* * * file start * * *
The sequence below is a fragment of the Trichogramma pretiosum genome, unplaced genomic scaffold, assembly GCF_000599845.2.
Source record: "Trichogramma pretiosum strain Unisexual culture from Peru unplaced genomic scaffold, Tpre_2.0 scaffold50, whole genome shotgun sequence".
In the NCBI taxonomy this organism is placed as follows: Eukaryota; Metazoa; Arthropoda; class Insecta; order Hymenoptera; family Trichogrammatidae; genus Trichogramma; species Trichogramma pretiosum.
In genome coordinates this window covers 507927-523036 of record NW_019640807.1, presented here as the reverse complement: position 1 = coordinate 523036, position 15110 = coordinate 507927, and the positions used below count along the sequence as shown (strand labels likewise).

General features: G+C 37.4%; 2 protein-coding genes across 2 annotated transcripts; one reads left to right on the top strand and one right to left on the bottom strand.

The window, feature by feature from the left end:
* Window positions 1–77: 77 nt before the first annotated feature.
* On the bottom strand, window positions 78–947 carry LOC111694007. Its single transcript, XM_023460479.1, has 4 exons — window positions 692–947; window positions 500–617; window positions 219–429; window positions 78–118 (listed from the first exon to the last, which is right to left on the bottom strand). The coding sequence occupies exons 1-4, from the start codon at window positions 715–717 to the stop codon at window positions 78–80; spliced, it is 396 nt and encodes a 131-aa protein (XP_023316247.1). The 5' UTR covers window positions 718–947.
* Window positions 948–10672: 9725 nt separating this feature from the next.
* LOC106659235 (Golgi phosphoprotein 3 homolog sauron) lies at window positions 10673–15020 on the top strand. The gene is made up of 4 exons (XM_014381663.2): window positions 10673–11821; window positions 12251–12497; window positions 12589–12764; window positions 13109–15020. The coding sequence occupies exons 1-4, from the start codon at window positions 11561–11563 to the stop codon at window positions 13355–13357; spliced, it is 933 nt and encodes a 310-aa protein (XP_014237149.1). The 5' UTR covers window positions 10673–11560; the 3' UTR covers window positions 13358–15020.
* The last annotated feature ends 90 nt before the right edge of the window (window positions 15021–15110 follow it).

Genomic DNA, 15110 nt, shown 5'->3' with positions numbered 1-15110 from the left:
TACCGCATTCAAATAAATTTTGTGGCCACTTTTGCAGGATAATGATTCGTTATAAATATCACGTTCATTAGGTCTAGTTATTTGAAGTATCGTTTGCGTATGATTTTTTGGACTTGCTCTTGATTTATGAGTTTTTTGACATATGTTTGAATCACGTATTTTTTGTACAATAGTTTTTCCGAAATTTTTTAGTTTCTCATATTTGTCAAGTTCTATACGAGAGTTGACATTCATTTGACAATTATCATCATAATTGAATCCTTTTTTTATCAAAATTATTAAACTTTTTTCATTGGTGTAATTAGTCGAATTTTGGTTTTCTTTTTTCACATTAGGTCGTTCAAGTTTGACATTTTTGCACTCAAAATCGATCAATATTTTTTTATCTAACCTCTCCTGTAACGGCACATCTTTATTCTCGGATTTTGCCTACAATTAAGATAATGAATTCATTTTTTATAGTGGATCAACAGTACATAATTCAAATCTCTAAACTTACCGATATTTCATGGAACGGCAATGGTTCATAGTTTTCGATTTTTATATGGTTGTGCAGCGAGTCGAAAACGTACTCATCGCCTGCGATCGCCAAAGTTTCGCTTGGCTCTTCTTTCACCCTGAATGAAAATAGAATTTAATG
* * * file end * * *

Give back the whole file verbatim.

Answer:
The sequence below is a fragment of the Trichogramma pretiosum genome, unplaced genomic scaffold, assembly GCF_000599845.2.
Source record: "Trichogramma pretiosum strain Unisexual culture from Peru unplaced genomic scaffold, Tpre_2.0 scaffold50, whole genome shotgun sequence".
In the NCBI taxonomy this organism is placed as follows: Eukaryota; Metazoa; Arthropoda; class Insecta; order Hymenoptera; family Trichogrammatidae; genus Trichogramma; species Trichogramma pretiosum.
In genome coordinates this window covers 507927-523036 of record NW_019640807.1, presented here as the reverse complement: position 1 = coordinate 523036, position 15110 = coordinate 507927, and the positions used below count along the sequence as shown (strand labels likewise).

General features: G+C 37.4%; 2 protein-coding genes across 2 annotated transcripts; one reads left to right on the top strand and one right to left on the bottom strand.

The window, feature by feature from the left end:
* Window positions 1–77: 77 nt before the first annotated feature.
* On the bottom strand, window positions 78–947 carry LOC111694007. Its single transcript, XM_023460479.1, has 4 exons — window positions 692–947; window positions 500–617; window positions 219–429; window positions 78–118 (listed from the first exon to the last, which is right to left on the bottom strand). The coding sequence occupies exons 1-4, from the start codon at window positions 715–717 to the stop codon at window positions 78–80; spliced, it is 396 nt and encodes a 131-aa protein (XP_023316247.1). The 5' UTR covers window positions 718–947.
* Window positions 948–10672: 9725 nt separating this feature from the next.
* LOC106659235 (Golgi phosphoprotein 3 homolog sauron) lies at window positions 10673–15020 on the top strand. The gene is made up of 4 exons (XM_014381663.2): window positions 10673–11821; window positions 12251–12497; window positions 12589–12764; window positions 13109–15020. The coding sequence occupies exons 1-4, from the start codon at window positions 11561–11563 to the stop codon at window positions 13355–13357; spliced, it is 933 nt and encodes a 310-aa protein (XP_014237149.1). The 5' UTR covers window positions 10673–11560; the 3' UTR covers window positions 13358–15020.
* The last annotated feature ends 90 nt before the right edge of the window (window positions 15021–15110 follow it).

Genomic DNA, 15110 nt, shown 5'->3' with positions numbered 1-15110 from the left:
TACCGCATTCAAATAAATTTTGTGGCCACTTTTGCAGGATAATGATTCGTTATAAATATCACGTTCATTAGGTCTAGTTATTTGAAGTATCGTTTGCGTATGATTTTTTGGACTTGCTCTTGATTTATGAGTTTTTTGACATATGTTTGAATCACGTATTTTTTGTACAATAGTTTTTCCGAAATTTTTTAGTTTCTCATATTTGTCAAGTTCTATACGAGAGTTGACATTCATTTGACAATTATCATCATAATTGAATCCTTTTTTTATCAAAATTATTAAACTTTTTTCATTGGTGTAATTAGTCGAATTTTGGTTTTCTTTTTTCACATTAGGTCGTTCAAGTTTGACATTTTTGCACTCAAAATCGATCAATATTTTTTTATCTAACCTCTCCTGTAACGGCACATCTTTATTCTCGGATTTTGCCTACAATTAAGATAATGAATTCATTTTTTATAGTGGATCAACAGTACATAATTCAAATCTCTAAACTTACCGATATTTCATGGAACGGCAATGGTTCATAGTTTTCGATTTTTATATGGTTGTGCAGCGAGTCGAAAACGTACTCATCGCCTGCGATCGCCAAAGTTTCGCTTGGCTCTTCTTTCACCCTGAATGAAAATAGAATTTAATG